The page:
Source: courtesy Wikimedia Commons
ROGERS, ALBERT BOWMAN, civil engineer; b. 28 May 1829 at Orleans, Mass., son of Zoar Rogers and Phebe S. Kenrich; m. first in 1857 Sarah Lawton (d. 1858) of New York; m. secondly Nellie Brush of Iowa; d. 4 May 1889 at Waterville, Minn.
As a young man, Albert Bowman Rogers was apprenticed to a ship’s carpenter but made one sea voyage only. He entered the engineering faculty at Brown University in 1851 and after transferring to Yale the next year obtained his bachelor’s degree in 1853. Following graduation he was employed as an engineer on the Erie Canal, before moving to Iowa and then to Minnesota. In 1862 he was commissioned major in the United States cavalry by the governor of Minnesota, Alexander Ramsey, during the uprising of the Dakota Sioux. The year before, he had joined the engineering staff of the Chicago, Milwaukee and St Paul Railroad, where he earned the nickname “The Railway Pathfinder” for his location work. This brought him to the attention of James Jerome Hill* of St Paul, a member of the executive committee of the Canadian Pacific Railway. Hill hired him in late February 1881 to take charge of all mountain location work for the company.
Rogers’ main task was to find and locate two passes, through the Rockies and the Selkirk Mountains, which would provide the CPR with a direct route to the Pacific. In April he dispatched survey parties to work their way up the Bow River from Fort Calgary and explore both the Howse and the Kicking Horse passes in the Rockies. Rogers intended to tackle the Selkirks himself, since it was generally held that no pass existed through those mountains. He had studied the report of Walter Moberly, a British Columbia government engineer who, in 1866, had sent one of his men up the west slope of the mountains along the route of the Illecillewaet River in the hope of finding a pass. The trip proved abortive; Moberly did not believe a pass existed. But Rogers, together with his nephew Albert and a party of Kamloops indigenous people, followed the same route towards the summit of what was later named Mount Sir Donald. From this vantage point, in late June 1881, Rogers thought he saw a way through the barrier. He could not be certain because he had run out of supplies and was not able to explore the intervening 18 miles. None the less, he reported, in his enthusiasm, that a practicable route existed.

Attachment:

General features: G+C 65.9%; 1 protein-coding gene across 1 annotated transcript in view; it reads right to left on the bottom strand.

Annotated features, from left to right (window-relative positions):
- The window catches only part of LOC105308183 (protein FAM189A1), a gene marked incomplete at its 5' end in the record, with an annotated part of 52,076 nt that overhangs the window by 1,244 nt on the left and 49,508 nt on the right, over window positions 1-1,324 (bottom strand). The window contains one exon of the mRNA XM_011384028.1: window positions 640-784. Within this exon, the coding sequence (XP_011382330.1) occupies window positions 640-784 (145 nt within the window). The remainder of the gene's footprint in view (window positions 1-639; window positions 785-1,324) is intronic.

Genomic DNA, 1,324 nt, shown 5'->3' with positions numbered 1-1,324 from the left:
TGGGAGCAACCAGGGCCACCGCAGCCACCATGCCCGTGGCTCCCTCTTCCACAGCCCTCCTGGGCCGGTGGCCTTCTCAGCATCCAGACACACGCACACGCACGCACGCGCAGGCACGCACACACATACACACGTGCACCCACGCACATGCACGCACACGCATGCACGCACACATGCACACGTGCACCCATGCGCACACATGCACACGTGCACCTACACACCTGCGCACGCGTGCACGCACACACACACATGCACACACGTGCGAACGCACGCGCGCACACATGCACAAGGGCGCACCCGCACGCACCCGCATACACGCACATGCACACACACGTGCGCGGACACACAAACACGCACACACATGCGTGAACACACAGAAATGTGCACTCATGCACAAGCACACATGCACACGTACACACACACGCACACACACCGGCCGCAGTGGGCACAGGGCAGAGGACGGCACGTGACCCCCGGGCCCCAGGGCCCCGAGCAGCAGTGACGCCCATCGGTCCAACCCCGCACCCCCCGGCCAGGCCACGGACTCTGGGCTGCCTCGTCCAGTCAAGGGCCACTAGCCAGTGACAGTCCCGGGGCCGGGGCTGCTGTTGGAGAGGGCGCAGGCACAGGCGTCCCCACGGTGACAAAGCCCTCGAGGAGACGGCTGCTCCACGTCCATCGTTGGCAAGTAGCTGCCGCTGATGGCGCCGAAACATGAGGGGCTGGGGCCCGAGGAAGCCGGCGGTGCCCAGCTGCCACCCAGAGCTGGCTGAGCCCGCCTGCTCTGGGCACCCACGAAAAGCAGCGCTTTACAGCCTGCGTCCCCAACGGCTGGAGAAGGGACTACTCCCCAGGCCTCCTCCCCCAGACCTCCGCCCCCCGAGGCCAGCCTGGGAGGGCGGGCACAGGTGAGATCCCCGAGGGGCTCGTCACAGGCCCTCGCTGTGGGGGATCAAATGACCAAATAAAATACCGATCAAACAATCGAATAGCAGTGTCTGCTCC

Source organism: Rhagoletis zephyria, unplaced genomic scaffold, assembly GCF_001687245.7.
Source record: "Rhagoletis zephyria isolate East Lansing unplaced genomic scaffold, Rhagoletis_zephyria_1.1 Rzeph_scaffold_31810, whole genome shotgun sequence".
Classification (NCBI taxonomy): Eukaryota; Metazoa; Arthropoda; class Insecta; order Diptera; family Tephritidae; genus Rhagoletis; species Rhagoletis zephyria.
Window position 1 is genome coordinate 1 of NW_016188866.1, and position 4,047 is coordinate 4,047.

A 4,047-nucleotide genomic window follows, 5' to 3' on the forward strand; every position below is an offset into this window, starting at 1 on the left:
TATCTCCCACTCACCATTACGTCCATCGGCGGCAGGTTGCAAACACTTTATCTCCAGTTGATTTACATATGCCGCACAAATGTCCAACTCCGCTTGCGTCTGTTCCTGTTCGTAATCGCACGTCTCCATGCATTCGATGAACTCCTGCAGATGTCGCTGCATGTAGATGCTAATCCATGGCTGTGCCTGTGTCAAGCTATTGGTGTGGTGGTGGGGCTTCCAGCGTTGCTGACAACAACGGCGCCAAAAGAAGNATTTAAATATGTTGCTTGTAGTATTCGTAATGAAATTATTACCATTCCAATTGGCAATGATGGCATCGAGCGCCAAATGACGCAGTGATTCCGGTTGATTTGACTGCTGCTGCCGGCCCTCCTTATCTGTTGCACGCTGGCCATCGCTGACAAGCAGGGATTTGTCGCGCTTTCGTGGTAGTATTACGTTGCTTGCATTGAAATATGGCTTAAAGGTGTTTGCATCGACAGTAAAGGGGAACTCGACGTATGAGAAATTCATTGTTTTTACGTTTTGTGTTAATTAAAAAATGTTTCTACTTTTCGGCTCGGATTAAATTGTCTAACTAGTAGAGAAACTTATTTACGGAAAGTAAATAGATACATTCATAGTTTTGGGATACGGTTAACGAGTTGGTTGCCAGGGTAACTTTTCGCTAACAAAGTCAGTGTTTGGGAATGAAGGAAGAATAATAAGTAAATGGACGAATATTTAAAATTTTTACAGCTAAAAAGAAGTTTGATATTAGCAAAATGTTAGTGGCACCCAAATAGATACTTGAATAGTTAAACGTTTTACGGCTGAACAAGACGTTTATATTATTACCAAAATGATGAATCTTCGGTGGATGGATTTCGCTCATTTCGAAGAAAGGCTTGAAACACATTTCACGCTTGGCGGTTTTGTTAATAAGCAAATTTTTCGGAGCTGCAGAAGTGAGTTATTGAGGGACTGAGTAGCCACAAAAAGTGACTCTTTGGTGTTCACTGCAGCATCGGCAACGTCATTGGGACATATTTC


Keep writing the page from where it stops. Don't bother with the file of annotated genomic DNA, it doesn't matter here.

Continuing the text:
Rogers was determined to find the pass, which Hill had promised to name after him. “His driving ambition was to have his name handed down in history,” his friend, the packer Thomas Edmonds Wilson*, said of him. “For that he faced unknown dangers and suffered privations.” “To have the key-pass in the Selkirks bear his name was the ambition he fought to realize.”
In the summer of 1881 Rogers located the line through the Kicking Horse Pass. The following May he again attacked the Selkirks, this time approaching from the east by way of the Beaver River at its junction with the Columbia. Again he ran out of supplies and was forced to turn back. On 17 July he tried again, following the Beaver and its tributary the Bear to reach, at last, the same mountain-ringed meadow he had observed from the slopes of Mount Sir Donald the previous June. Henceforth, this would be known as Rogers Pass. The date was 24 July 1882.